While Portland celebrates a strong first day for Biketown, a new report about the factors that drive growth in bike sharing shows how Portland has fallen behind the leading U.S. cities in new infrastructure.
Minneapolis, New York City and San Francisco now have about 50, 20 and 15 percent more bikeways per square mile than Portland respectively, the report found. All three of those cities has seen faster bikeway growth than Portland since 2010, the year Portland passed its ambitious Bike Plan for 2030. In Minneapolis, bike infrastructure has grown three times faster.
These new figures were released Wednesday as part of a report by the National Association for City Transportation Officials, which examined the role quality bike networks play in making bike sharing safe and popular.
Kate Fillin-Yeh, the report’s author, said in an email Wednesday that the city totals include bike boulevards, which in Portland are called neighborhood greenways. The neighborhood greenway system was the city’s major investment in new bikeways under Mayor Sam Adams, but in part because the city has relied on slow-churning state and federal grants, some projects that began under Adams — the 20s Bikeway, for example, or the 4M Neighborhood Greenway — have yet to be built years later.
Mayor Charlie Hales essentially killed the neighborhood greenway program in 2013 amid a post-recession budget crunch. Only small bits of new bikeway mileage have arrived on city streets since, though Hales did later create a program to add speed bumps and diverters to existing neighborhood greenways.
NACTO’s report marked the first time in five years that someone has gathered this data for multiple cities. It was included in a 2012 report from the Alliance for Biking and Walking but hasn’t been part of follow-up editions.
The report focused in particular on the ways bike infrastructure tends to drive up ridership, which in turn increases safety.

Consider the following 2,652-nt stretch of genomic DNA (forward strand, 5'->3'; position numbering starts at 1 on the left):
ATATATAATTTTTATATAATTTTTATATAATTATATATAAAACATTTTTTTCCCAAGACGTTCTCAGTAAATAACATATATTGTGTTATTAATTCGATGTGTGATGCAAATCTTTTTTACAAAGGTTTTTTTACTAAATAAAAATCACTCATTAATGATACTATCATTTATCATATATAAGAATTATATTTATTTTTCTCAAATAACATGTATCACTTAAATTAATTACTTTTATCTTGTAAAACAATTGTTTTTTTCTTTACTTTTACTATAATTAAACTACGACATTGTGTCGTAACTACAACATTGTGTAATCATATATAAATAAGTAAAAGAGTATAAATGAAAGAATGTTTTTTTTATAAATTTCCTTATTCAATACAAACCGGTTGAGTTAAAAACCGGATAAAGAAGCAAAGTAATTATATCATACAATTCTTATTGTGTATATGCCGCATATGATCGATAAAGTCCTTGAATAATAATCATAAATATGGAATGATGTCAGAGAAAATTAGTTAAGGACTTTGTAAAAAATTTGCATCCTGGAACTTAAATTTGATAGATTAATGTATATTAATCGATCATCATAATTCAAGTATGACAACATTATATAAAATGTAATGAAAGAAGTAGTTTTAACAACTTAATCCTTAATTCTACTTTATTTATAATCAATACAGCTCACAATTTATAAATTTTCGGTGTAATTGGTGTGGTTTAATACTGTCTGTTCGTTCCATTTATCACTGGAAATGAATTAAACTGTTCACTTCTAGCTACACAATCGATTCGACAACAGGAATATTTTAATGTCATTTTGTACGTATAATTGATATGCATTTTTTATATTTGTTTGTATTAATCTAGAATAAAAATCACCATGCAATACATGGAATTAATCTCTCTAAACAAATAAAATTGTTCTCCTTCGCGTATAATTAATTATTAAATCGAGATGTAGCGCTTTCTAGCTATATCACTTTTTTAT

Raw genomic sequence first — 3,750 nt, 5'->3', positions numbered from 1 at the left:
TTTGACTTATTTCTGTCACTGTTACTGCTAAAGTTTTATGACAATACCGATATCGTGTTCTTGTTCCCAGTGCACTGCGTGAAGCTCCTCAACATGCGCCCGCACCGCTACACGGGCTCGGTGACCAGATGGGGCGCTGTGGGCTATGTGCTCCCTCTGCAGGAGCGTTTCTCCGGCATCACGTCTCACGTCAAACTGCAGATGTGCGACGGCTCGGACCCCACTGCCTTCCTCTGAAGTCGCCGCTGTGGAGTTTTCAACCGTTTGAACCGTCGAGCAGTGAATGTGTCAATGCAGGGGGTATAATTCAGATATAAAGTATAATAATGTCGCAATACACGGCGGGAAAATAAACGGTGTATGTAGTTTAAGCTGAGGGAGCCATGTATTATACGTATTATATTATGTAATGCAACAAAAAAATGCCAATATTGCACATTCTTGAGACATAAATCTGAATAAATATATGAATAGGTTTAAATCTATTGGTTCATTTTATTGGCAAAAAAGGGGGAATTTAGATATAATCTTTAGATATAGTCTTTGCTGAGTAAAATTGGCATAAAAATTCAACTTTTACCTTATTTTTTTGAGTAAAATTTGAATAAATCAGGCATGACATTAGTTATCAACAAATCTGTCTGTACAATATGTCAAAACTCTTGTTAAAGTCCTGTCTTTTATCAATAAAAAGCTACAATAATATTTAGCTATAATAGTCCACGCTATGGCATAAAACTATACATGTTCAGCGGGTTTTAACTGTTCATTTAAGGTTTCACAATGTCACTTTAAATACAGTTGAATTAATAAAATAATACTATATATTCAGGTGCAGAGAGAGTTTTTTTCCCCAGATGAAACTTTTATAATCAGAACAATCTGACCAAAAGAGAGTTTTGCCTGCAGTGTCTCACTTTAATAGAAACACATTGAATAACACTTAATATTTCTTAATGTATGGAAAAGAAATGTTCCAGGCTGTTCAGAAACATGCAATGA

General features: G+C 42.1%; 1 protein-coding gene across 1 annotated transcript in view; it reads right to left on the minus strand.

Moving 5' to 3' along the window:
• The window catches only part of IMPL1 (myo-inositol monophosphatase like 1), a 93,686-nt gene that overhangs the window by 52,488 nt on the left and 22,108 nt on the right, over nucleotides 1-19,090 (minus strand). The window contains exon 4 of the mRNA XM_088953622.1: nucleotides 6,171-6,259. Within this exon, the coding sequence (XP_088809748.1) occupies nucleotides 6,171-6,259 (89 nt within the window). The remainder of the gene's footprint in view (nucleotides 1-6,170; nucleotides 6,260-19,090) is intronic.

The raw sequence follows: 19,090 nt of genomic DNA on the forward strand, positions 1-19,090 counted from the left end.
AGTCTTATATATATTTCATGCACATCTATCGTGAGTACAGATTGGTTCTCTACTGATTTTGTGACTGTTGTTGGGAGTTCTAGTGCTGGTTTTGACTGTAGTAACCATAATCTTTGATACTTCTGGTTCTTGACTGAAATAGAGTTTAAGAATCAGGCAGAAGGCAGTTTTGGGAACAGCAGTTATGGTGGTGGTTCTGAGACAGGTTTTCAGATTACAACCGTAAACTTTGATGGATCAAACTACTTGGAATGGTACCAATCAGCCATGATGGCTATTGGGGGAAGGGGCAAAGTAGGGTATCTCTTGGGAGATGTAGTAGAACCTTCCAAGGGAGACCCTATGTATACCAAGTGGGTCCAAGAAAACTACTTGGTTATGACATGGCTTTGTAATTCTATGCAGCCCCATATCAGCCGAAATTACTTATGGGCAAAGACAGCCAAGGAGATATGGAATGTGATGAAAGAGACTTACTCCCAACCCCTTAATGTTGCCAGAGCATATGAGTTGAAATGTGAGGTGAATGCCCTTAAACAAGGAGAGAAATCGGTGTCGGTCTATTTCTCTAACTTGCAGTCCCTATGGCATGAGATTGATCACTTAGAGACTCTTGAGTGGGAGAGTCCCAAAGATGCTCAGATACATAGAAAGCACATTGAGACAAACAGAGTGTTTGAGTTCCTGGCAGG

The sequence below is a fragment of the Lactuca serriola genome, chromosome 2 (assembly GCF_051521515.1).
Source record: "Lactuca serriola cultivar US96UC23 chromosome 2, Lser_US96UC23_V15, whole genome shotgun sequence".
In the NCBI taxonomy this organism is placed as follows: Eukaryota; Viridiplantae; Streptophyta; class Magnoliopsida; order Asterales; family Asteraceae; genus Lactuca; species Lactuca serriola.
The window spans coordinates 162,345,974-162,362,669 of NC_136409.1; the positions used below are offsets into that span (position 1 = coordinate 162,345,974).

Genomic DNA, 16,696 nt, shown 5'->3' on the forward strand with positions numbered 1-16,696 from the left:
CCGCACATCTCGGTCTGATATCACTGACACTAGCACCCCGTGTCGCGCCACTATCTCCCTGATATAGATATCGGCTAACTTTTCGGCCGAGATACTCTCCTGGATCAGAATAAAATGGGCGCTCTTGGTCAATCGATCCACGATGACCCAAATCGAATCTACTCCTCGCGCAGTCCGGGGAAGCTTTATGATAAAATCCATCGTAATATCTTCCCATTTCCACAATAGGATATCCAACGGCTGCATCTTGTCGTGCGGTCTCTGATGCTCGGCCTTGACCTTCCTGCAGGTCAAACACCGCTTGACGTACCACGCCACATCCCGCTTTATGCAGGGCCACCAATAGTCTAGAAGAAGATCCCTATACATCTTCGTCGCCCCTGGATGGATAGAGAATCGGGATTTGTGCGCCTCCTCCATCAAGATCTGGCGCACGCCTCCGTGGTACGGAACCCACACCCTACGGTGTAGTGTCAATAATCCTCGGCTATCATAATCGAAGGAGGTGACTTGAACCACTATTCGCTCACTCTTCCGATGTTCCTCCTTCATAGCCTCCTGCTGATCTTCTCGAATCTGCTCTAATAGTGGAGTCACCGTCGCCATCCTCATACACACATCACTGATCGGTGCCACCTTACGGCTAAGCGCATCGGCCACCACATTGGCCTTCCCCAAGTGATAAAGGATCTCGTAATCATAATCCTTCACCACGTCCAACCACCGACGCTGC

The connection between bike share ridership and high-quality bike lanes is clear: people ride more when they have safe places to ride. Less explored is the positive feedback loop between bike share, the creation of protected bike networks, and overall cyclist safety – and the importance of this feedback loop in helping to address the systemic inequities in the U.S. transportation system.
It also discussed the fact that people who identify as black or Hispanic are more likely to die on a bicycle than people who identify as white, Asian or Pacific Islander.
An analysis from the League of American Bicyclists found that Black and Hispanic cyclists had a fatality rate 30% and 23% higher than white cyclists, respectively, and similar racial/ethnic safety gaps are found for pedestrians. In focus groups and surveys, low-income people and people of color cite concerns about safety and lack of bike lanes as a main reason not to ride.
Does this report mean Portland is no longer the best large city to bike in? No. As the report notes, the point of bike infrastructure is to increase ridership and improve safety. Portland currently beats these rival cities on both measures — even though Portland’s city limits happen to include plenty of bike-unfriendly areas.
What the report means is that compared to those cities, biking hasn’t been improving much in Portland.
For example, the probability of a traffic death or serious injury for people on bikes in Portland fell sharply in the 2000s, but has rebounded a bit since 2010:
There’s reason to hope that Portland is finally turning a corner on infrastructure. Some of that slow-churning state and federal money is finally arriving on the streets. Because the new local gas tax won’t have complicated strings attached, projects should be able to move faster.
And this summer’s burst of bike improvements for NW Naito, N Mississippi, SE Ankeny and NW/SW 2nd Avenue, plus the nine small protected bike lane projects in progress around the city, seem to suggest a new urgency in city government to make streets safe for a surge of new bike-share users, among others.
Making our bike-sharing system successful definitely isn’t the only reason to improve city streets. But with luck, it’ll help focus the city’s attention around the need.
— Michael Andersen, (503) 333-7824 – firstname.lastname@example.org
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